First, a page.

Is This the Right Time to Buy Apple?

Shas is a member of The Motley Fool Blog Network -- entries represent the personal opinion of the blogger and are not formally edited.

A few days ago, I wrote a somewhat bearish article on Apple (NASDAQ: AAPL) listing all that is wrong with the giant company. In this article, I want to see if I can make out a relatively bullish case for Apple.

Apple May Be Undervalued

Apple’s stock price crashed 6.5% on Dec. 6, resulting in $35 billion attenuation in the market capitalization. The stock price is currently trading at $457 per share. This stock crash is the biggest loss that Apple has incurred in nearly four years. Many analysts have attributed the loss to several reports that coincided on that day having a snowball effect on Apple’s stock price. Research firm IDC indicated that the decline is to be blamed on the dipping tablet market share. According to IDC, Apple's tablet market share has slipped to 44% in 2012 from 52% last year.

Apple is now facing fierce competition in the tablet market from the likes of Google’s Nexus 7, Amazon’s Kindle Fire, and Samsung’s Galaxy Tab. In addition, no announcement of a special dividend from Apple in 2012 has further contributed to the dip. Finally, the recent China Mobile deal with Nokia (NYSE: NOK) has enabled the Finnish multinational to secure China Mobile’s partnership for the flagship Lumia 920, which has enabled it to position the mobile phone as an alternative to Google’s Android. This deal channeled more panic among investors, resulting in heavy selling.

Even though the above listed factors have played an instrumental role in pulling down Apple’s share price, Trefis (Equity Research Firm) still estimates an upside of 43% on the stock price. Apple's tablet market share is expected to dip further in the coming years; nonetheless, the overall market size is expected to grow more than 100% by 2016.

Samsung Doubles Tablet Market Share

According to IDC, Samsung’s market share grew from 7.3% last year to 15% in 2012. Newer innovative products and low prices are driving the overall tablet market. Apple’s iPad still leads the way with 44%, and the launch of iPad mini is further expected to provide some support to the declining numbers, therefore loss of 4% to 8% market share should not have any noticeable impact on Apple’s share price given the tablet market is expected to grow exponentially.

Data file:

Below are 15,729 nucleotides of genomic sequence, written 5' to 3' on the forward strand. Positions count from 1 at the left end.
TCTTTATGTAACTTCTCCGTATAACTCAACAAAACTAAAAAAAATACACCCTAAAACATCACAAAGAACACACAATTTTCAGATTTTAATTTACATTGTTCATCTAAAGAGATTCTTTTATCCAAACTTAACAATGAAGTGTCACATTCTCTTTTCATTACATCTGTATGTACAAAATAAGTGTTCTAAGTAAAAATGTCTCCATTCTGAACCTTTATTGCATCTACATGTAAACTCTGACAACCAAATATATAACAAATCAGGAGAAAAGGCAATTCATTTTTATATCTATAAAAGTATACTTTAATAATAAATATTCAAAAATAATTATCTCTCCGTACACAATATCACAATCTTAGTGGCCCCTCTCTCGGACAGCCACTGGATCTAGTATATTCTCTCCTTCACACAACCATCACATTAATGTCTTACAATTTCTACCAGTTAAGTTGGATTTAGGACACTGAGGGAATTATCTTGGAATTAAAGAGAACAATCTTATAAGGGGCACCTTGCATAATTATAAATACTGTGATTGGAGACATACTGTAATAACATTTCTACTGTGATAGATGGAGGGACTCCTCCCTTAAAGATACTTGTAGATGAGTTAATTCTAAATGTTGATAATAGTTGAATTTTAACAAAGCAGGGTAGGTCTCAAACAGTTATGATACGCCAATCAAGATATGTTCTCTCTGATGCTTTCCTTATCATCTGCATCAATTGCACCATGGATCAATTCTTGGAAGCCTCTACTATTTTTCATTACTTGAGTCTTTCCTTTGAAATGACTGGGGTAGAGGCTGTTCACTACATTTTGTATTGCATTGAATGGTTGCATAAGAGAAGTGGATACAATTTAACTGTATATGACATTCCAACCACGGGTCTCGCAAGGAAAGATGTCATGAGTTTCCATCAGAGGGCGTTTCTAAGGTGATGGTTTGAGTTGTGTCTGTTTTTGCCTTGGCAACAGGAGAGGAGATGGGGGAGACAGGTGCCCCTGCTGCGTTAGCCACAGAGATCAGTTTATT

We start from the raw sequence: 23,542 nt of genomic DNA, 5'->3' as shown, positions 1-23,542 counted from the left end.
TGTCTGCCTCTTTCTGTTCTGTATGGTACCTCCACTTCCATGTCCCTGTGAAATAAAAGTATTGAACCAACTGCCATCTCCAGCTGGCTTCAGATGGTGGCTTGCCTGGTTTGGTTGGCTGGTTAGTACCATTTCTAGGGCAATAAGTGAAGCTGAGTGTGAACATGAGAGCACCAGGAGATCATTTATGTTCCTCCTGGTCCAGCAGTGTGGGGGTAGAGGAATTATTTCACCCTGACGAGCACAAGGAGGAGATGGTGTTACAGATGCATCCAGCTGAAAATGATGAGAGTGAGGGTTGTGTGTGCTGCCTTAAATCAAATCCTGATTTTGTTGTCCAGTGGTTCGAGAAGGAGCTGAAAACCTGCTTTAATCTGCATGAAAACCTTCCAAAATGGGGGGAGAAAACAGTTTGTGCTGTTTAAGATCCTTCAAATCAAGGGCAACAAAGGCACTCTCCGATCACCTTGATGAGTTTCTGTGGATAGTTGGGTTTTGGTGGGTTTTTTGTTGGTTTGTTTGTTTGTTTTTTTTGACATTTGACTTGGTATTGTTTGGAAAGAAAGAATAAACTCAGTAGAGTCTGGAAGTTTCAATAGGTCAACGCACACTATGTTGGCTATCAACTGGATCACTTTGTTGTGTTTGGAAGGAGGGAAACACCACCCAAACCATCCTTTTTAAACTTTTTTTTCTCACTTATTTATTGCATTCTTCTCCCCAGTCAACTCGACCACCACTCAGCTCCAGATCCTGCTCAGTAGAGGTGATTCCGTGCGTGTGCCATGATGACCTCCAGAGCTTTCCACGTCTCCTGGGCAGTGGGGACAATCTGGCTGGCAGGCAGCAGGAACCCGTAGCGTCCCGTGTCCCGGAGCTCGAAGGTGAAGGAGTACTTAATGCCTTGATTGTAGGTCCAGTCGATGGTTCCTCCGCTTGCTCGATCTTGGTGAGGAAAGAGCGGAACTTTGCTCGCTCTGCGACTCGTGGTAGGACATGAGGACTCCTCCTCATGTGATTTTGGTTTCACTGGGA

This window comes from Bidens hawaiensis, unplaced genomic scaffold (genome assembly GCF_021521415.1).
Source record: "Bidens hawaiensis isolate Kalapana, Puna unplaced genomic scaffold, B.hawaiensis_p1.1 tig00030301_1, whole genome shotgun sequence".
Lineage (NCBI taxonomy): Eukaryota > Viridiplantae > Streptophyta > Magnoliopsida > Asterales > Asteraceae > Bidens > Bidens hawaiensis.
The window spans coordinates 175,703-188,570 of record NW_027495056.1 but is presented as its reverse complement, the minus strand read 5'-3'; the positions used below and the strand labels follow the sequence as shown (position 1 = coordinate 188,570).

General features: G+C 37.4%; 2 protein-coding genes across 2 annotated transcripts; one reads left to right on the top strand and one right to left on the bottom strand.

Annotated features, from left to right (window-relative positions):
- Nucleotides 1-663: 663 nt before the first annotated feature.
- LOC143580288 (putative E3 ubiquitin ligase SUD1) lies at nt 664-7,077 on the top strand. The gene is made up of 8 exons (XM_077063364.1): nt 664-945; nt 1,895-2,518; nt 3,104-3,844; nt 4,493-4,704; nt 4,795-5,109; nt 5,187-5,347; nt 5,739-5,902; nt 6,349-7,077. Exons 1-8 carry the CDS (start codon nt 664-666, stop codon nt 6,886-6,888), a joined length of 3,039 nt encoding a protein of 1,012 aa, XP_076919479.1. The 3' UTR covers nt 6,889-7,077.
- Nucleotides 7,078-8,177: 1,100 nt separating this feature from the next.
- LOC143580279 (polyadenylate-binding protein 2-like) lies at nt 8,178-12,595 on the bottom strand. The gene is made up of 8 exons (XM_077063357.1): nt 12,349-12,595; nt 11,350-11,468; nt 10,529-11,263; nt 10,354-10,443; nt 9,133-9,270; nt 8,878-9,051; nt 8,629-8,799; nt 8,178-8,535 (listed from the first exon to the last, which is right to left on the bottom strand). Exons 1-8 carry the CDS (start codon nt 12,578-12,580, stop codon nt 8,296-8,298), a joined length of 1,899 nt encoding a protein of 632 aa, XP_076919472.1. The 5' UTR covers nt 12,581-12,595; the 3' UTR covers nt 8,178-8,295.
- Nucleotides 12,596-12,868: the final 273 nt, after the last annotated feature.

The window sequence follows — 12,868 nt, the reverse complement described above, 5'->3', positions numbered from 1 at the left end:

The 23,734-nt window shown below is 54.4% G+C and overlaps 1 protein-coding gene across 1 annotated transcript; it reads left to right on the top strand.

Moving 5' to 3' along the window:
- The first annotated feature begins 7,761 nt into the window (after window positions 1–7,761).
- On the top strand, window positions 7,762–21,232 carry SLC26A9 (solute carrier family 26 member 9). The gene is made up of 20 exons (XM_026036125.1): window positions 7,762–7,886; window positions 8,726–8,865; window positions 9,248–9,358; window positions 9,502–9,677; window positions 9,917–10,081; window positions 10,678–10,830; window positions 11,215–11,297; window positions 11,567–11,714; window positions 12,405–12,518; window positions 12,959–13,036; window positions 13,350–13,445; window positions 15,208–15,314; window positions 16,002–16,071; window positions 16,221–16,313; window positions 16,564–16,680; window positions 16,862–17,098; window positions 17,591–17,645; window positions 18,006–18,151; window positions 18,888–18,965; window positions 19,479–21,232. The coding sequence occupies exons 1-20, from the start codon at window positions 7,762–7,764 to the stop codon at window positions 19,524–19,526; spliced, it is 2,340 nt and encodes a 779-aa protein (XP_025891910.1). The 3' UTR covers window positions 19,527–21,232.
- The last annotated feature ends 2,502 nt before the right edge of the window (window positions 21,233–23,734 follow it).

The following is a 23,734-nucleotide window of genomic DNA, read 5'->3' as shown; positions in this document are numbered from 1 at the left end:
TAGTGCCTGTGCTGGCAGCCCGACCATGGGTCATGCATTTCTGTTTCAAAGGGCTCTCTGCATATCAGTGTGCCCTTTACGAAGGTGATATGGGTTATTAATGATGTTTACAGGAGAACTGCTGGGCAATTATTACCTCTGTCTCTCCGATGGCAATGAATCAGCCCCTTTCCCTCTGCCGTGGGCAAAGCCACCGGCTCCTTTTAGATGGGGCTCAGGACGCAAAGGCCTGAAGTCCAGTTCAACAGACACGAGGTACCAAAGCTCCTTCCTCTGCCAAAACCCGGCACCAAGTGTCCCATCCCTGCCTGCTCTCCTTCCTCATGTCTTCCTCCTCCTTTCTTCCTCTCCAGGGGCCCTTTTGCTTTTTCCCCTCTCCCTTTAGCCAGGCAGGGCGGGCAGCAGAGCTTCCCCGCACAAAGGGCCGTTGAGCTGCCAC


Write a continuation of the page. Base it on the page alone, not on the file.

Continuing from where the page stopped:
Unlike the smartphones, Apple’s iPad only contributes 13% to the stock value; hence the decline in the tablet market share should not send a lasting shock wave among investors. Apple smartphone sales witnessed robust growth last year, and going forward Apple is expected to sell 44 million units in the fourth quarter of 2012, which is in line with Apple’s original forecast.

Nokia's China Mobile Deal

China Mobile is the largest wireless network in the world with over 700 million subscribers. Apple’s iPhone is not accessible to many Chinese mobile users, as China Mobile has still not reached an agreement with Apple. Apple’s iPhone is so far only available to the Chinese users through China Telecom Corp and China Unicom. The two mobile carriers are significantly smaller in comparison to China Mobile, and the 3G user base of both companies combined is still not large enough for Apple to penetrate the Chinese market effectively. Several analysts and trade pundits expected Apple to launch the sales of iPhone 5 with China Mobile; however, with Nokia scoring the deal and Apple still struggling to reach an agreement, this has led to an increased disappointment among investors.

However, the outlook of investors on Apple seems a little short-sighted, as it is expected to reach an agreement with China Mobile in the near future. Therefore, Nokia’s deal with China Mobile should not carry any notable affect on Apple’s stock price in the long run.

No Special Dividend Announcement from Apple

Several Wall Street analysts did not expect Apple to pay out any dividends in the 4th quarter of 2012, as most of its cash is held outside the US. Many US-based large multinational firms planned to pay out special dividends before the hike in the federal tax rates on dividends, but Apple’s participation seemed unlikely as more than $120 billion in cash on its balance sheet is held overseas. Nonetheless, according to Wall Street analysts such as Chris Whitmore of Deutsche Bank AG; Apple being an established player possesses one of the strongest financials, thus it does not operate on small transactional benefits instead focuses on long-term growth.

Apple’s stock price has dipped by 35% since posting an all time high of $702.10. It now seems that investors may be are more concerned with their long-term growth prospects, rather than if the company will pay out dividends the 4th quarter. Wall Street analyst Christ Whitemore expects Apple to increase its pay out by 10% instead of declaring any special dividend. Thus, the disappointment of investors with no dividend declaration by Apple will only reflect in the short-term on the stock price, but going forward it’s going to be the long-term growth prospects in this intense competitive environment that will eventually determine the stock price.

Apple's shares may be undervalued, and have a potential upside of 20% to 25% going forward. The key revenue streams are in line with the original forecast and the recent decline in share price should turn around soon.


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